The Advisor Reading Group provides IUB advisors a space to select, read and discuss books of professional interest to them. To date, the group has engaged with two titles: Armstrong & Hamilton's Paying for the Party and Verschelden's Bandwidth Recovery. At the bottom of this page, you can find key, critical questions that emerged from reading of these books.
In the spring of 2020, the group selected Light's Making the Most of College: Students Speak Their Minds as the focus text. Through reading this text, the group hoped to explore the following key questions: How do we (advisors) empower all students to take what they need or want from IUB to achieve their own vision of success? How do we challenge all students to grow academically and personally, in their time at IUB? Unfortunately, due to COVID-19, we chose to suspend our group meeting for spring 2020.
Other books that the group has considered (and that might become future selections) are:
- Excellent Sheep: The Miseducation of the American Elite and the Way to a Meaningful Life by William Deresiewicz
- Designing Your Life: How to Build a Well-Lived, Joyful Life by Bill Burnett and Dave Evans
- The Privileged Poor: How Elite Colleges are Failing Disadvantaged Students by Anthony Abraham Jack
- Hand To Mouth: Living in Bootstrap America by Linda Tirado
- Ebony and Ivory: Race, Slavery, and the Troubled History of America’s Universities by Craig Steven Wilder
All IUB academic advisors are welcome to engage with this group. To get involved, please contact Emily McCord at email@example.com.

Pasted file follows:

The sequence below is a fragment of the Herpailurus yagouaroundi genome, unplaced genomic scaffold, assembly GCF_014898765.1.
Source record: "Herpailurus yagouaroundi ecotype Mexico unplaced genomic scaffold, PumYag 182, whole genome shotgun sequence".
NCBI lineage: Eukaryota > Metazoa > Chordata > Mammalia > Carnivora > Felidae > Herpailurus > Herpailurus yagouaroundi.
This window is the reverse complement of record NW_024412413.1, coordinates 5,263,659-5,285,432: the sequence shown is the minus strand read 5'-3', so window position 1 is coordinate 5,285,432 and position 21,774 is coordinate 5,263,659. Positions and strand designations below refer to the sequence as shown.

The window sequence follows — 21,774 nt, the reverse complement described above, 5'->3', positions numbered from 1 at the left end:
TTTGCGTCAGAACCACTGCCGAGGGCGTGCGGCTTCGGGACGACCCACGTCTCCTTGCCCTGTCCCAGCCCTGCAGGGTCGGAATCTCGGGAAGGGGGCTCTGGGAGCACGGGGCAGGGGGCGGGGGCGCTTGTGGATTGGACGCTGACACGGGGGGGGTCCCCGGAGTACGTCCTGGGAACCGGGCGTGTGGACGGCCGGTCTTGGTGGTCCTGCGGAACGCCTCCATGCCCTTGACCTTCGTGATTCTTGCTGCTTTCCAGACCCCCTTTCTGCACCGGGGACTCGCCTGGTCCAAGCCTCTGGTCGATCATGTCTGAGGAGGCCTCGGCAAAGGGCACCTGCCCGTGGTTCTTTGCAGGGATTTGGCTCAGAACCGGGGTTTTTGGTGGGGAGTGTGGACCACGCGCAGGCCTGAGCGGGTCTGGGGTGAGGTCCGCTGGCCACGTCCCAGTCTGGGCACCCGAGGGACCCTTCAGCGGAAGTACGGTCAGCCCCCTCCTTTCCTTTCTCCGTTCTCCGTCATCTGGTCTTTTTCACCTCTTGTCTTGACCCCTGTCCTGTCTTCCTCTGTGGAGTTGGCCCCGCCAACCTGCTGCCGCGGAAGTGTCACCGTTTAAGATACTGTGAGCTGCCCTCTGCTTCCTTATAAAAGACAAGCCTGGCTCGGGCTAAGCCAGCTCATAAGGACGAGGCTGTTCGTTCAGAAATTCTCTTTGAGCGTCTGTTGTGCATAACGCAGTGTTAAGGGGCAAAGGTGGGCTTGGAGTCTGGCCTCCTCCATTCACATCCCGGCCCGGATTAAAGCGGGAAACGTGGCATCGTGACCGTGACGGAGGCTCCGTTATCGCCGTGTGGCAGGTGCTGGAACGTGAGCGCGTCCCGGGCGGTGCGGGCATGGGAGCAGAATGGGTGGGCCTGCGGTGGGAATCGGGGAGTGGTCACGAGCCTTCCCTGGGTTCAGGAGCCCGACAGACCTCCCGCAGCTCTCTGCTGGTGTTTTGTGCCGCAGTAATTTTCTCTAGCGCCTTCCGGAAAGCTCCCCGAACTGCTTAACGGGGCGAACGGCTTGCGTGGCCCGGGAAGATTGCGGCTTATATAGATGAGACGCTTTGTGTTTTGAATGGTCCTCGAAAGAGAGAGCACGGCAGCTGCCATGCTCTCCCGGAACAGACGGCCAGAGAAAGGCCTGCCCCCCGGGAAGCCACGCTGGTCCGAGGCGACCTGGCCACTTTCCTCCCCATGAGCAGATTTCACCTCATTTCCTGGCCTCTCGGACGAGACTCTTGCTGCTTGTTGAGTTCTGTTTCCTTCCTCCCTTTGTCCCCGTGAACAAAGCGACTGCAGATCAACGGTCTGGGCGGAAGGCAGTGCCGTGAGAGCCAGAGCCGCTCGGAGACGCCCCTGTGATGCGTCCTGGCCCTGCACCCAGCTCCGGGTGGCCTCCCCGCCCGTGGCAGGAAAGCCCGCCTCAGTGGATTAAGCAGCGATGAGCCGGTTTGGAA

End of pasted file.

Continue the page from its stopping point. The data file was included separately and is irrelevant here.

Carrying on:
Critical Questions from Paying for the Party:
- Once diverse groups of students are admitted to IUB, how do we (as advisors) support them in defining and achieving success for themselves? Are there strategies that we could use that we are not yet using? What are they and how could they be put into motion?
- How do we empower students to take what they need or want from IUB to achieve their vision of success?
- How do we connect students, early on, to resources that often seem hidden or inaccessible? What resources open doors for students that otherwise would be closed and how do we effectively connect them to these?
- For students who do not have parents with the social capital to provide guidance in navigating life and education at IUB, how can we provide some of this guidance?
- How do we identify and support students who come to IUB with an “insecure academic orientation” (i.e. they don’t feel strongly about what they want to study or what they want to get out of college, so they are more susceptible to the party pathway that might derail them)?
- What kinds of conversations would be optimal for supporting students who see a sudden GPA drop? How do we initiate those conversations (before probation hits) and craft them to be of benefit to the student?
- What does it look, sound and feel like to be transparent with students about the different “pathways” at IUB? How can these conversations be structured to support and empower students, rather than leaving them feeling defeated or up against insurmountable odds?
- What strategies can we suggest to students to help them “find their people”? Is this an easy task at IUB? Is there more that we might need to know or do to help get students who may feel marginalized and left out of the “party pathway” to realize that they are actually the majority and have many potential peers to connect with? How do we know when a student is facing isolation, before their academics are impacted, and support them?
Critical Questions from Bandwidth Recovery:
- What can advisors do in the context of their advising meetings to promote a growth mindset in students?
- What student populations are currently under-supported at IUB, and what could advisors do to develop programs or practices to support these students?
- What “values affirmation” work could happen within an advising setting? Is this work happening in courses at IUB? How could we know?
- How could the tools presented in Bandwidth Recovery be useful in work with probation students?